2005 Volume 46 Issue 8 Pages 1839-1846
In high-carbon, silicon-rich steels it is possible to obtain a very fine bainitic microstructure by transformation at low temperatures (200–300°C). This microstructure consists of slender ferrite plates, with thicknesses of several tens of nm, in a matrix of retained austenite. Whereas strength is mainly provided by to the fine scale of the ferrite plates (stronger phase), ductility is mostly controlled by the retained austenite (softer phase). Further improvement in ductility is achieved by strain induced transformation of austenite to martensite, the so called TRIP effect. In order to take full advantage of this effect, the mechanical stability of the austenite, i.e., its capability to transform to martensite under strain, must not be too low nor excessively high.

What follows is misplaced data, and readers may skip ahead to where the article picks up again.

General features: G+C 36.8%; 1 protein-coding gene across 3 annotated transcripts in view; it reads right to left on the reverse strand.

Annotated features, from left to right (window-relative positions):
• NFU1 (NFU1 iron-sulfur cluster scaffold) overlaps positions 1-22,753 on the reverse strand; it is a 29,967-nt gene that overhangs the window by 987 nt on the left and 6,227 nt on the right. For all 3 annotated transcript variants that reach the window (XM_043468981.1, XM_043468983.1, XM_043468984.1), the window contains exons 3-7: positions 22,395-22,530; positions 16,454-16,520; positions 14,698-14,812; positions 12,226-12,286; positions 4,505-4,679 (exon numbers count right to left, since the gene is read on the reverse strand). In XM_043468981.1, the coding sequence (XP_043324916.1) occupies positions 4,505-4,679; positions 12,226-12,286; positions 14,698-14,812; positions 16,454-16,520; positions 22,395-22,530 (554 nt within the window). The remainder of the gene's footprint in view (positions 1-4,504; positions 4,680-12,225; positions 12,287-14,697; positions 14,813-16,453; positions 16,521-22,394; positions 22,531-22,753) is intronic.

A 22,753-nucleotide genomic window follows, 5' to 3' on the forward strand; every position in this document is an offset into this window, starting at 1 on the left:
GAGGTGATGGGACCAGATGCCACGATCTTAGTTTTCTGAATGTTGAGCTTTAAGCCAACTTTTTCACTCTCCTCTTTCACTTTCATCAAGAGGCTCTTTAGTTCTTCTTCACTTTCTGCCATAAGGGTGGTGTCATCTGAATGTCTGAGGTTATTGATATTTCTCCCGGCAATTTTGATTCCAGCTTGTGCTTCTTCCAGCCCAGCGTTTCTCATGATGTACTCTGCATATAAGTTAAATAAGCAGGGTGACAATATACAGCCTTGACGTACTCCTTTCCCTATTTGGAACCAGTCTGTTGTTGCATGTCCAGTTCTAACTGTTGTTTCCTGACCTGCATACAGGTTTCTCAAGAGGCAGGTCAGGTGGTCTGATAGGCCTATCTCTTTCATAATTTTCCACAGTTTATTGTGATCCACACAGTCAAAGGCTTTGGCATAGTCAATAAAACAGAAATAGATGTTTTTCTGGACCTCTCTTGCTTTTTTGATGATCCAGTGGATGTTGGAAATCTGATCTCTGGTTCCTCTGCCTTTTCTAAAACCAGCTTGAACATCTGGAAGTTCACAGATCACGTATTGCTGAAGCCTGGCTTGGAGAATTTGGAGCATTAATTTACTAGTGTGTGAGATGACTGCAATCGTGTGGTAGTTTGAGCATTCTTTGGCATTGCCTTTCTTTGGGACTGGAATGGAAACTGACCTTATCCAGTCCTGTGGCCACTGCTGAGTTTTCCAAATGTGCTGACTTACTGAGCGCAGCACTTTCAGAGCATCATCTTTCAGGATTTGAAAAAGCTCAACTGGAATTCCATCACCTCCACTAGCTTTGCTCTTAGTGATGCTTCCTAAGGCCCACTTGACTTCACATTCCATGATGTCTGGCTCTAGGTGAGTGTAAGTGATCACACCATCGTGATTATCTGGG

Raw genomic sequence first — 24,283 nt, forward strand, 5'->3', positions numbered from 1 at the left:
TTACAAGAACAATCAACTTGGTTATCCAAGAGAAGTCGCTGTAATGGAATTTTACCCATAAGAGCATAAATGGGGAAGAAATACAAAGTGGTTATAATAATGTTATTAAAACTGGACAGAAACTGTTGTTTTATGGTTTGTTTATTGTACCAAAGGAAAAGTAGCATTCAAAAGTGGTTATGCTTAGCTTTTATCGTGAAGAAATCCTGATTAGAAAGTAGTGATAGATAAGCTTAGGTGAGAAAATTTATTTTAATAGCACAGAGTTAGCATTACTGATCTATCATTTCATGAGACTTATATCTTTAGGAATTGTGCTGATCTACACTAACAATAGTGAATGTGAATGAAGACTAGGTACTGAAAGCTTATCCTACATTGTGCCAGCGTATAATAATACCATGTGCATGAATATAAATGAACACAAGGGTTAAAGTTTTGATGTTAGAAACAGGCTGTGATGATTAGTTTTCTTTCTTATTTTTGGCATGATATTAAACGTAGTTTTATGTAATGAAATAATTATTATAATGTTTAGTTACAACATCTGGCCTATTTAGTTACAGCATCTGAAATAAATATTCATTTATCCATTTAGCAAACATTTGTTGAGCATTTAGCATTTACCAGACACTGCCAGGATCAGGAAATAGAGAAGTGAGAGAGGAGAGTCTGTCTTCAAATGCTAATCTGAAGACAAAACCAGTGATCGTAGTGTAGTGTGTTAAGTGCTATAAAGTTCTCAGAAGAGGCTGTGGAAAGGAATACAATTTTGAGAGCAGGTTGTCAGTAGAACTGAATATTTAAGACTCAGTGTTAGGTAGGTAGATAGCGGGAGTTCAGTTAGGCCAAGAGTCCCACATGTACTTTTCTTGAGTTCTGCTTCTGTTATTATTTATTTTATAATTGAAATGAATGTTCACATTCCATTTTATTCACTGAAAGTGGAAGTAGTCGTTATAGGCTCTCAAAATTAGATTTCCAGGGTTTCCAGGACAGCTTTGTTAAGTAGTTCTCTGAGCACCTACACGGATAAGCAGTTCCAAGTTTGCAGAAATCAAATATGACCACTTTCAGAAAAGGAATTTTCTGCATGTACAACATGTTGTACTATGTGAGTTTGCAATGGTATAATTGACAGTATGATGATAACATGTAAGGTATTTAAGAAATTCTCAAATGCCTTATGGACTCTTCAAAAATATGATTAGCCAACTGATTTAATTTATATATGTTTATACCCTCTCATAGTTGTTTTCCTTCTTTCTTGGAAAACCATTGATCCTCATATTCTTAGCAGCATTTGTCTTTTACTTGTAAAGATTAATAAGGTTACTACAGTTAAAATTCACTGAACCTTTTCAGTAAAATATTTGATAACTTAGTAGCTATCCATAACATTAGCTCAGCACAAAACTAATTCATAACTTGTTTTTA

Two main aspects of the mechanical stability of the retained austenite, morphology and chemical composition, have been studied to determine the role that these play on the ductility behaviour of the bainitic steels studied. It is suggested that the chemical composition has the strongest effect on the ductility of these new high strength alloys.